The latest stretch of the King Charles III England Coast Path, opened in August 2023, takes hikers along the enchanting Northumberland coast via imperious castles, eerie mudflats, and a tidal holy island with a monastery/castle (picture above).

       The travel author, Paul Theroux, wrote in his book “The Kingdom by the Sea” that “The whole of Britain looks like a witch riding on a pig.”  The coast of Northumberland, under that description, would be the witch’s neck – obscured and forgotten about – which aptly describes Northumberland’s image in the tourist industry.

       King Charles III England Coast Path will be 2,700 miles long when it is completed in late 2024 – the longest coastal walking route in the world.

       This latest section of the path starts in Bamburgh, a well-to-do village whose most famous resident, Grace Darling, encapsulates the danger and glory that this coast holds for its residents. The village churchyard contains a grand, canopied monument to Darling, a local lighthouse-keeper’s daughter who achieved national fame in 1838 when, as a 22-year-old, she helped save the lives of nine passengers on a paddle steamer that had shipwrecked off the nearby Farne Islands.

      As you leave the village, Bamburgh Castle, the mythical Joyous Gard, home of Lancelot, is a mighty edifice of red sandstone that rises from a craggy black rock. It has stood sentinel over this coastline for 1,400 years. The current hereditary owner, Francis Watson-Armstrong, grew up in the castle, and recently converted two of its towers into holiday apartments.

       The path winds on through undulating sand dunes, covered with brushy grass, until it enters Lindisfarne National Nature Reserve, where the land begins to merge with the sea. The ground here, which is submerged by the tide every day, is a soft mudflat. Seaweed and driftwood crunch under foot, and tangles of bright blue fishing net lay alongside curly piles of sand.

       Beyond, to the right, Holy Island begins flickering in and out of sight like a mirage, the shifting tide causing tricks of light on the horizon.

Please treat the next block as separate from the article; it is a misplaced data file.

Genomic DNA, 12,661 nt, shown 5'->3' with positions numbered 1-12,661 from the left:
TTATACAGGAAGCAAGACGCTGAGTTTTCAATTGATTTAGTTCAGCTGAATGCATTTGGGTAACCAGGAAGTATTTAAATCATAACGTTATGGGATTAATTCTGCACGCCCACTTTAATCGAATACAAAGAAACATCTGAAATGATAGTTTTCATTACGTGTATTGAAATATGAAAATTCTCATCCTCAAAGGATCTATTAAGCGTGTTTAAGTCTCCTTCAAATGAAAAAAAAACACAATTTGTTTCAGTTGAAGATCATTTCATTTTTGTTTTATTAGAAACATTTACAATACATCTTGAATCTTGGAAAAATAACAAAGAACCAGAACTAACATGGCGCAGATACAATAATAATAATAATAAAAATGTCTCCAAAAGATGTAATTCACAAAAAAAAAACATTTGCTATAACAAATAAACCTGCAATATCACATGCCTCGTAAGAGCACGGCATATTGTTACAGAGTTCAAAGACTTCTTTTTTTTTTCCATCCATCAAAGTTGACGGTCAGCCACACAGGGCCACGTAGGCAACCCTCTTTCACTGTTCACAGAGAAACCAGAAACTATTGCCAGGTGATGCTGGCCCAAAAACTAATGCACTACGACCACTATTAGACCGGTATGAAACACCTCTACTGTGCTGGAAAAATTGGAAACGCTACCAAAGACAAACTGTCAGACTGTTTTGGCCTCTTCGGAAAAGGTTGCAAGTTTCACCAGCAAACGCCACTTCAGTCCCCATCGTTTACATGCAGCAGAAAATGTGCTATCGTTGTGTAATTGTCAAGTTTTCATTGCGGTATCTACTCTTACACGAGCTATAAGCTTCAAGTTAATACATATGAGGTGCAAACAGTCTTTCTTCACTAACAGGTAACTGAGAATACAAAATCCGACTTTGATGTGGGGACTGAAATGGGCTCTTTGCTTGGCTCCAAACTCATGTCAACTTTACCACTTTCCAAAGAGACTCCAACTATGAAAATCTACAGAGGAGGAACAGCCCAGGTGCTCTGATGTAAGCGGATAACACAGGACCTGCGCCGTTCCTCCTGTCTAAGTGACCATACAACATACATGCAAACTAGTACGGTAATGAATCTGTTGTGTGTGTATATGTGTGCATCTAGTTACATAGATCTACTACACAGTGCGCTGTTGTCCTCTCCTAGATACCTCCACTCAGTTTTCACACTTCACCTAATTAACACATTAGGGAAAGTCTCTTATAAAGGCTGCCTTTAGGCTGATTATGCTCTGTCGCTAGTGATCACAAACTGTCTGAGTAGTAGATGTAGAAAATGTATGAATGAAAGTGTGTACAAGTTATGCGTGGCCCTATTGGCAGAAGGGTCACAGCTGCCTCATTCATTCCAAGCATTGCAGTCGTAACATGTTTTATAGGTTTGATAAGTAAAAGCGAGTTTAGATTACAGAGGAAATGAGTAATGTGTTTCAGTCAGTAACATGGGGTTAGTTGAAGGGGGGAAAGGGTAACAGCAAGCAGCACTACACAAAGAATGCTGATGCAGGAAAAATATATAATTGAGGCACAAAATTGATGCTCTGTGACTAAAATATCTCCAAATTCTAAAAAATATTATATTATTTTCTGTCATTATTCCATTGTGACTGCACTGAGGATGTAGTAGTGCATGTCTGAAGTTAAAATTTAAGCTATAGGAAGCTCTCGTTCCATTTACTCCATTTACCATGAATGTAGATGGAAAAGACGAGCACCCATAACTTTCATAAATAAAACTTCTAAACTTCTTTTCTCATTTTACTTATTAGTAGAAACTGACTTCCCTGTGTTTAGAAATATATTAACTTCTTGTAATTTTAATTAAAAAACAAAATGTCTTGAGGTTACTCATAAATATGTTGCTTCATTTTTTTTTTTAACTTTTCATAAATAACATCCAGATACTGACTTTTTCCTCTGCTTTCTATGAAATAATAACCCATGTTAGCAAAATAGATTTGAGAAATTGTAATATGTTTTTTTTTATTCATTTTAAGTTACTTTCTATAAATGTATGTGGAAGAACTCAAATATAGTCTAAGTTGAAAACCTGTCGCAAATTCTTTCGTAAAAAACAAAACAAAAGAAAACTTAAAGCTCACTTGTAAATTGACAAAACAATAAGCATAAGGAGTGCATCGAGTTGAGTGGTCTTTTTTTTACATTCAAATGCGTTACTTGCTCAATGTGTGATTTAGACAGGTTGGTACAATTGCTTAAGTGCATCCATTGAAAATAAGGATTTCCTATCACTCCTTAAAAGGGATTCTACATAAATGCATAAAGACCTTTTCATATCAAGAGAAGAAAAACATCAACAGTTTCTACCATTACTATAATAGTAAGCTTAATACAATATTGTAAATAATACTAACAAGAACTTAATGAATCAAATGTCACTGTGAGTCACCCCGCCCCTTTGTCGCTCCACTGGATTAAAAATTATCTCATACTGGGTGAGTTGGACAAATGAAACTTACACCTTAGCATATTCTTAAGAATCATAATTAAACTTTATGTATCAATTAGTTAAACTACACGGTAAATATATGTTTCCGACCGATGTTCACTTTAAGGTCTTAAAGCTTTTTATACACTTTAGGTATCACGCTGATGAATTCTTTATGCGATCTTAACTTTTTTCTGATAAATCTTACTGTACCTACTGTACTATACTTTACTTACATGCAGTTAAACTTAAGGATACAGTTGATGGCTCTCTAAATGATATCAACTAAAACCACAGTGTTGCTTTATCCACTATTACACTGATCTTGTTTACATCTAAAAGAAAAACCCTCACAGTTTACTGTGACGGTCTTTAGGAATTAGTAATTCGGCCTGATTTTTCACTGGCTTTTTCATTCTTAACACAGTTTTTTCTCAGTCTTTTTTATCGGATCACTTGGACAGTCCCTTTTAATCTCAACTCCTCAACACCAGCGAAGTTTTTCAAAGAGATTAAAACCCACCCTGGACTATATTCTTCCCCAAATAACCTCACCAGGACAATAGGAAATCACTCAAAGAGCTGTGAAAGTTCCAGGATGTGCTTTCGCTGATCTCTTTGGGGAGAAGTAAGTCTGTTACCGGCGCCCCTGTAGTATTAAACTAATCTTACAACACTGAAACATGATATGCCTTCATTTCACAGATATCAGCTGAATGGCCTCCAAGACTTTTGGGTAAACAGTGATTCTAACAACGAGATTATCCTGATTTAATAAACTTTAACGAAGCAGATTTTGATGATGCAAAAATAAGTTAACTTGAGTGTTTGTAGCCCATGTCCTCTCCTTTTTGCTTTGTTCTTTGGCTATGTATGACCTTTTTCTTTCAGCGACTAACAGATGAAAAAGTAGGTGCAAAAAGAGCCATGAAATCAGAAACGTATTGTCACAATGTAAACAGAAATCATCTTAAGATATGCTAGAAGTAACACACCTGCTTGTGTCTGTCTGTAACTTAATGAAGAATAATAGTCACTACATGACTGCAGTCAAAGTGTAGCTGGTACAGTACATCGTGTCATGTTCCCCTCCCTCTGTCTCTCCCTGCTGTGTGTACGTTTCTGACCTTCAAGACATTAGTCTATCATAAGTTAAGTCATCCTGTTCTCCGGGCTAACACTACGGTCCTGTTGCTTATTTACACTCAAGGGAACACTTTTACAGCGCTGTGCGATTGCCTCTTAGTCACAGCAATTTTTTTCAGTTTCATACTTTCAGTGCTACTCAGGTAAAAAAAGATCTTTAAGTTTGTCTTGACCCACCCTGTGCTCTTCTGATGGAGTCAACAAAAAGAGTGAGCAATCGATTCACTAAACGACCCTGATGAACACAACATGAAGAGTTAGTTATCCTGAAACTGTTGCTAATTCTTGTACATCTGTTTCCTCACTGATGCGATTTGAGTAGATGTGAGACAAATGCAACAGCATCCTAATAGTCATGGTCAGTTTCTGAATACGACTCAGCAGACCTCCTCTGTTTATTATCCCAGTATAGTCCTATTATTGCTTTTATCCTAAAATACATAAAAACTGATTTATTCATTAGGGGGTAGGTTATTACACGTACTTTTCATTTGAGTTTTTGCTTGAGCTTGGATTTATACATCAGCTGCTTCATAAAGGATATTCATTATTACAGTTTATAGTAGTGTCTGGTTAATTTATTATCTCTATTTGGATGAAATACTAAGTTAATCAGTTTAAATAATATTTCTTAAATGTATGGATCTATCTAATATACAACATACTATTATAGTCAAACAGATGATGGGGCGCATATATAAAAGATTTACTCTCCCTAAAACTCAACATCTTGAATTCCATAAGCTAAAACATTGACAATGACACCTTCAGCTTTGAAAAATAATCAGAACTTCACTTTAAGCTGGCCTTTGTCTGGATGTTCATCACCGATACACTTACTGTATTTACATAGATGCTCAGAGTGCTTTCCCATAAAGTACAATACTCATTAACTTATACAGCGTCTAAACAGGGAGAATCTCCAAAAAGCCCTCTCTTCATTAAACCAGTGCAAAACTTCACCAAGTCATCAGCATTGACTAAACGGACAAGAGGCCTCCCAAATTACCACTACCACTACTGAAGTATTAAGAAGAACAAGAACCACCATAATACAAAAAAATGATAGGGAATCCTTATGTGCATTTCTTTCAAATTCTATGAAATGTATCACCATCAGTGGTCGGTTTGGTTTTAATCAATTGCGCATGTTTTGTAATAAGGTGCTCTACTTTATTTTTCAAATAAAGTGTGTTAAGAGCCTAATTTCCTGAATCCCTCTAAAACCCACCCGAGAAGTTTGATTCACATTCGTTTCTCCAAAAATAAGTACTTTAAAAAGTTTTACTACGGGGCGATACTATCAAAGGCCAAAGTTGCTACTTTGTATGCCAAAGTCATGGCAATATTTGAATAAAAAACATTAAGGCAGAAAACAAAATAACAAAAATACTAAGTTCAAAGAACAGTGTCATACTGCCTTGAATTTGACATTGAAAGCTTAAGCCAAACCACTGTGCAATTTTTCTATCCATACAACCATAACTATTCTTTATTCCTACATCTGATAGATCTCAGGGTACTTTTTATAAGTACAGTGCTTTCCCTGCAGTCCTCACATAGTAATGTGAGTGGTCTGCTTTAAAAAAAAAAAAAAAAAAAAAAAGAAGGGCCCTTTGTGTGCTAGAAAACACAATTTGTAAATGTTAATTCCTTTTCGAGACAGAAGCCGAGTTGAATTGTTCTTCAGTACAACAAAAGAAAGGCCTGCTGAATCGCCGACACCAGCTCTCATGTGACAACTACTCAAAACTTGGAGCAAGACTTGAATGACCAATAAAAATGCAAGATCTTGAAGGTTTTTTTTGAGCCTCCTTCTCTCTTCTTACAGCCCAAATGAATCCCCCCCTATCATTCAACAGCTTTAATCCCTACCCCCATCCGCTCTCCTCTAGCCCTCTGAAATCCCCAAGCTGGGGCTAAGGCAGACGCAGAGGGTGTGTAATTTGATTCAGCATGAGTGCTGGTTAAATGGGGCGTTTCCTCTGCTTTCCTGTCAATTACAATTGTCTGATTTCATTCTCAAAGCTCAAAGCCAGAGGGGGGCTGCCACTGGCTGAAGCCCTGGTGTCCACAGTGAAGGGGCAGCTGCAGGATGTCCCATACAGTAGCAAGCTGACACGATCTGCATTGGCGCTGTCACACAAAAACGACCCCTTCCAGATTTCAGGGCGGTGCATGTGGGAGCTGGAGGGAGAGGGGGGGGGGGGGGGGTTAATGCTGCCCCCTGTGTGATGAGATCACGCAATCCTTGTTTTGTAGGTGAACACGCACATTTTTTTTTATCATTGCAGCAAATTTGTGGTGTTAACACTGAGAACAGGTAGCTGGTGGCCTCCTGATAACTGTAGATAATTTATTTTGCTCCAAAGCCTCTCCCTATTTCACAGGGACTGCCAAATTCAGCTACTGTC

Eventually the Island takes bolder form as you approach the causeway that connects it to the mainland at low tide. Signs show photographs of cars up to their wing mirrors in water, swallowed by the onrushing tide, with the warning: “This could be you. Please consult tide tables.”

       To the right of the car road is a parallel three-mile footpath, known as the Pilgrim’s Way, which only the brave will attempt. Boots splashing in the wet sand, the route ahead is marked only by towering wooden poles stuck in the mud – these poles have guided pilgrims to the island on foot for centuries. If you are braving this route on foot, there is even more reason to consult the tide tables!

      Holy Island, also called Lindisfarne, has been known as a sacred place since the 7th Century CE, when a succession of Celtic Christian monks made their home here. First came Saint Aidan, originally from Ireland, who arrived in 635 CE and established a monastery. He was followed by Saint Cuthbert, who gained popularity as a pious hermit, and became known as the patron saint of Northumbria after his death in 687. Cuthbert was made Bishop of Lindisfarne at one point, but he gave it up – he preferred the life of a hermit: Holy Island wasn’t quite remote enough for Cuthbert, who would retreat to the tiny Hobthrush Island just offshore, when the monks of Lindisfarne Priory began to annoy him.

       A hundred years after Cuthbert, the monks finally saw some excitement – of an unwanted kind – in 793 when marauding Vikings raided the island, killing or enslaving many of the residents, and kickstarting the period of Norse conquest known as the Viking Age.

       The monks are gone now, the priory a somewhat spooky ruin. However, you can pay a visit to St. Aidan’s Winery to sample the sweet, rich selection of mead that is still produced here, 1400 years after the monks first made it.

       Continuing on, you eventually reach civilisation in the form of the outskirts of Berwick-upon-Tweed, the most northerly town in England. Berwick has a split personality – it has been described as Europe’s most fought-over town, having changed hands 13 times between England and Scotland, and it is still a place where national borders blur.

       The locals speak with a noticeable Scottish burr, and many of the younger residents go to school in the Scottish town of Eyemouth, eight miles to the north. The local football team, Berwick Rangers, is the only English club to play in a Scottish league.

       The final stretch of the path takes you along the cliffs to Marshall Meadows Bay, the northernmost point of England, where a metal sign emblazoned with the Scottish flag marks the national border.

       There is no more of England left, and so King Charles III English Coast Path finally terminates. Definitely, a bucket-list destination.

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